SAM COOMES SHARES NEW SONG 'FORDANA' TAKEN FROM DEBUT ALBUM OUT AUGUST 19TH

Sam Coomes | 21/07/16

Image: Sam Coomes press shot

Ahead of the release of Sam Coomes’ first ever solo album Bugger Me – due August 19th on Domino Records - he is pleased to share another cut from the record.  

Listen to ‘Fordana’ below, a heartfelt song that only Coomes could make with its glitchy and melancholic organ stabs. 

Coomes is probably best known as half of the long running underground pop duo Quasi, the other half being Janet Weiss, herself better known as the drummer for Sleater-Kinney. Alongside bandmate Janet Weiss, Quasi have released nine albums over the last two decades and toured all over the world. Concurrently, Sam Coomes has played and recorded with the likes of Built to Spill, Elliott Smith and Jandek, worked as a producer and scored numerous soundtracks for underground films and art installations. In short, he is not a newcomer to the scene.

Coomes previously shared ‘Stride On’. Listen here

Bugger Me in Coomes’ own words is Suicide meets The Beach Boys. Not the sophisticated ‘Pet Sounds’ Beach Boys, but more like ‘Surfer Girl’ stuff. More conscious reference points were Chris Montez or Timmy Thomas.” He wanted to make “entertainment music, but entertainment music meant for those not served by more mainstream entertainment music.  Maybe one might want to take a break from Sheer Hellish Miasma & enjoy some simple tunes that maybe speak to the same sense of the absurd, that likewise reject commercialism & market-based aesthetics, & even now & again pay a little homage to the raw synthesizer noise we have grown to love & even crave. Maybe timeworn themes such as love & war still resonate in the dusty backrooms of your mind (indeed maybe they are the only themes which do so).”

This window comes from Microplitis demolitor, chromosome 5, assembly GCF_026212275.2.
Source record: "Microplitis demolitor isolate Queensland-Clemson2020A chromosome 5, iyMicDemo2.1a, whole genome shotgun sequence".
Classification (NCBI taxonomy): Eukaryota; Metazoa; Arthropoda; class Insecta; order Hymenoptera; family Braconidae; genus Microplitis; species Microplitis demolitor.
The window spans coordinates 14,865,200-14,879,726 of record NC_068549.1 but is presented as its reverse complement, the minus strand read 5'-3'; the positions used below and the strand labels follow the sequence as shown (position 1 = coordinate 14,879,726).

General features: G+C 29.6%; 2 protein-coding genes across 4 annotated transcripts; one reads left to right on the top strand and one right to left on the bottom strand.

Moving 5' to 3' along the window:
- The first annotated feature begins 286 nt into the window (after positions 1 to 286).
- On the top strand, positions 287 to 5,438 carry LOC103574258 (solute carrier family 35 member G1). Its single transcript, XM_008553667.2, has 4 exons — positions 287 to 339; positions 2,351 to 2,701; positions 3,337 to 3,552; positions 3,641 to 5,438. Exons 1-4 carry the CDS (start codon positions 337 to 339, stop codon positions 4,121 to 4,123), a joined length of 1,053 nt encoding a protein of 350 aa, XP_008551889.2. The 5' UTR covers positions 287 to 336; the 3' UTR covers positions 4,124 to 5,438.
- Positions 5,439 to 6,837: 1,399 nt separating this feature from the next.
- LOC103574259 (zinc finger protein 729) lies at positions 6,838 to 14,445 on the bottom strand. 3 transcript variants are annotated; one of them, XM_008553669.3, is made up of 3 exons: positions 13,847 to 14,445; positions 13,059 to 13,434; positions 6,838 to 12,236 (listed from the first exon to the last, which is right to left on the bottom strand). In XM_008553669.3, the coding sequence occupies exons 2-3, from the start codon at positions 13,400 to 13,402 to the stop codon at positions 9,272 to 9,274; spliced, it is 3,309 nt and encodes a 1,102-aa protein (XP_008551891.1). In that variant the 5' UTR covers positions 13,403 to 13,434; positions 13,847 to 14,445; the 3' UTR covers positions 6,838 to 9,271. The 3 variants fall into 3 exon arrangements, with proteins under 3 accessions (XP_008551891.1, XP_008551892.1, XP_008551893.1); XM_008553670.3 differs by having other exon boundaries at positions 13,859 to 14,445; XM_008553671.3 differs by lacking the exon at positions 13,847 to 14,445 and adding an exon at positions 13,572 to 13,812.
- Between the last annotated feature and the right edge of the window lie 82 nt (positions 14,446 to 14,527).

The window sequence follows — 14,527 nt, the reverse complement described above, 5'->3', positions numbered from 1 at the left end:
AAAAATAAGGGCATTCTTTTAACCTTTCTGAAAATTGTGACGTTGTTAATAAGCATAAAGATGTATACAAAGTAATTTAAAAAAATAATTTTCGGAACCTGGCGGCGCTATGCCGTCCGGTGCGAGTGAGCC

Accompanied only by his organ and ‘Conny’ – a mid-‘60s rhythm box (non-programmable, “not even really a drum machine”), Coomes made a conscious choice to pare things back. He explains: “In a time where anyone with a computer & enough time on their hands can micro-manage a given piece of music to the nth degree; can process, arrange, edit & otherwise wheedle a song into a state-of-the-art showcase of outclevering the next guy… maybe allowing a song to exist at its most basic level is a means to not only subvert market-based (or, almost equivalently, technology-based) standards of production, but also a means to keep the music & the performance of the music honest.  This is assuming of course that honesty is a good thing, or at least is considered a good thing by those unmoved by mainstream entertainment music, which often reeks of dishonesty.  Whether this is a safe assumption, who knows?  Actually, I’m suspicious of people proclaiming their own honesty – so forget it.  Certainly, its artifice.  But the intent is honest artifice – like the original King Kong, as opposed to the remakes.  If King Kong for you means Willis O’Brien rather than Dino De Laurentis or Peter Jackson, then you probably have an idea of what I’m driving at.”